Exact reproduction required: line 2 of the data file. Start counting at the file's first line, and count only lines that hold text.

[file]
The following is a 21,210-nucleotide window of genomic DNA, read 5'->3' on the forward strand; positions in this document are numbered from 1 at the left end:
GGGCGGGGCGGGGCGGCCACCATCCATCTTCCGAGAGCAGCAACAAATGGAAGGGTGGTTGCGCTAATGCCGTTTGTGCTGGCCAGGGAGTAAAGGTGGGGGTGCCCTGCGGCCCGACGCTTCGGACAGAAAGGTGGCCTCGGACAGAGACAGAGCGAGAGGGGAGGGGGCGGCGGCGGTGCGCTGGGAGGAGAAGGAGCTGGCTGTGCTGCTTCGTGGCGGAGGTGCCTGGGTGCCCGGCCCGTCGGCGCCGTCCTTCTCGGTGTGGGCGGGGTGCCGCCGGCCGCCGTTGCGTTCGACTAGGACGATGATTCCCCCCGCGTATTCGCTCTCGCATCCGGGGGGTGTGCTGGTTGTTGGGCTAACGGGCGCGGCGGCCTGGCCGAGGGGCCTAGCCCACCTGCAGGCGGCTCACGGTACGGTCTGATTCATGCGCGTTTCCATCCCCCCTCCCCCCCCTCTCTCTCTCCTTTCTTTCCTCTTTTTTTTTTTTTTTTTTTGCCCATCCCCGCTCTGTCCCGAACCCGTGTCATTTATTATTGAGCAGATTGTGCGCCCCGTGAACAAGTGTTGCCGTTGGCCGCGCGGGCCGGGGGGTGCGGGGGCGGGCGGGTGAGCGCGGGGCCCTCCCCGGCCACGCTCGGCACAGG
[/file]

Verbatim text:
GGGCGGGGCGGGGCGGCCACCATCCATCTTCCGAGAGCAGCAACAAATGGAAGGGTGGTTGCGCTAATGCCGTTTGTGCTGGCCAGGGAGTAAAGGTGGGGGTGCCCTGCGGCCCGACGCTTCGGACAGAAAGGTGGCCTCGGACAGAGACAGAGCGAGAGGGGAGGGGGCGGCGGCGGTGCGCTGGGAGGAGAAGGAGCTGGCTGTGCTGCTTCGTGGCGGAGGTGCCTGGGTGCCCGGCCCGTCGGCGCCGTCCTTCTCGGTGTGGGCGGGGTGCCGCCGGCCGCCGTTGCGTTCGACTAGGACGATGATTCCCCCCGCGTATTCGCTCTCGCATCCGGGGGGTGTGCTGGTTGTTGGGCTAACGGGCGCGGCGGCCTGGCCGAGGGGCCTAGCCCACCTGCAGGCGGCTCACGGTACGGTCTGATTCATGCGCGTTTCCATCCCCCCTCCCCCCCCTCTCTCTCTCCTTTCTTTCCTCTTTTTTTTTTTTTTTTTTTGCCCATCCCCGCTCTGTCCCGAACCCGTGTCATTTATTATTGAGCAGATTGTGCGCCCCGTGAACAAGTGTTGCCGTTGGCCGCGCGGGCCGGGGGGTGCGGGGGCGGGCGGGTGAGCGCGGGGCCCTCCCCGGCCACGCTCGGCACAGG